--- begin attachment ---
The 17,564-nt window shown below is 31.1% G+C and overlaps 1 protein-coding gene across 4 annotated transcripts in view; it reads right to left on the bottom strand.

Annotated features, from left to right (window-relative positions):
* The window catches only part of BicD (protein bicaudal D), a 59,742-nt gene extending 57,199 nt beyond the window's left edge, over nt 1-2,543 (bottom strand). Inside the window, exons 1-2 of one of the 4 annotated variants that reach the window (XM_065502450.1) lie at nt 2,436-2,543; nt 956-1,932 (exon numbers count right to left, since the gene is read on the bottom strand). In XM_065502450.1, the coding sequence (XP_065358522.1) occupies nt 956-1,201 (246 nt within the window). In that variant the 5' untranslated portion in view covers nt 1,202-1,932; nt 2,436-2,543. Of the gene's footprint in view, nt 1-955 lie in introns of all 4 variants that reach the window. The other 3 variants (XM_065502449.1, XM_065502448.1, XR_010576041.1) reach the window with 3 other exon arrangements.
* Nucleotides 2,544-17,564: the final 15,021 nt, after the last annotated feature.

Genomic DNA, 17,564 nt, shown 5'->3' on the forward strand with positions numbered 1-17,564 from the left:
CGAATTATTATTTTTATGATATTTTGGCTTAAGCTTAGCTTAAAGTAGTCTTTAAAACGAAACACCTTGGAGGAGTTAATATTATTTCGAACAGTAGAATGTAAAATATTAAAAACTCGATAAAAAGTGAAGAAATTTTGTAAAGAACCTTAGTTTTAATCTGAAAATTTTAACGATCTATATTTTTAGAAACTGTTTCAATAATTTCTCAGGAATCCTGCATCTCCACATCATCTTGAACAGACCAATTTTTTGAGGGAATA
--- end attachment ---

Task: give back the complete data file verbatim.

The 17,564-nt window shown below is 31.1% G+C and overlaps 1 protein-coding gene across 4 annotated transcripts in view; it reads right to left on the bottom strand.

Annotated features, from left to right (window-relative positions):
* The window catches only part of BicD (protein bicaudal D), a 59,742-nt gene extending 57,199 nt beyond the window's left edge, over nt 1-2,543 (bottom strand). Inside the window, exons 1-2 of one of the 4 annotated variants that reach the window (XM_065502450.1) lie at nt 2,436-2,543; nt 956-1,932 (exon numbers count right to left, since the gene is read on the bottom strand). In XM_065502450.1, the coding sequence (XP_065358522.1) occupies nt 956-1,201 (246 nt within the window). In that variant the 5' untranslated portion in view covers nt 1,202-1,932; nt 2,436-2,543. Of the gene's footprint in view, nt 1-955 lie in introns of all 4 variants that reach the window. The other 3 variants (XM_065502449.1, XM_065502448.1, XR_010576041.1) reach the window with 3 other exon arrangements.
* Nucleotides 2,544-17,564: the final 15,021 nt, after the last annotated feature.

Genomic DNA, 17,564 nt, shown 5'->3' on the forward strand with positions numbered 1-17,564 from the left:
CGAATTATTATTTTTATGATATTTTGGCTTAAGCTTAGCTTAAAGTAGTCTTTAAAACGAAACACCTTGGAGGAGTTAATATTATTTCGAACAGTAGAATGTAAAATATTAAAAACTCGATAAAAAGTGAAGAAATTTTGTAAAGAACCTTAGTTTTAATCTGAAAATTTTAACGATCTATATTTTTAGAAACTGTTTCAATAATTTCTCAGGAATCCTGCATCTCCACATCATCTTGAACAGACCAATTTTTTGAGGGAATA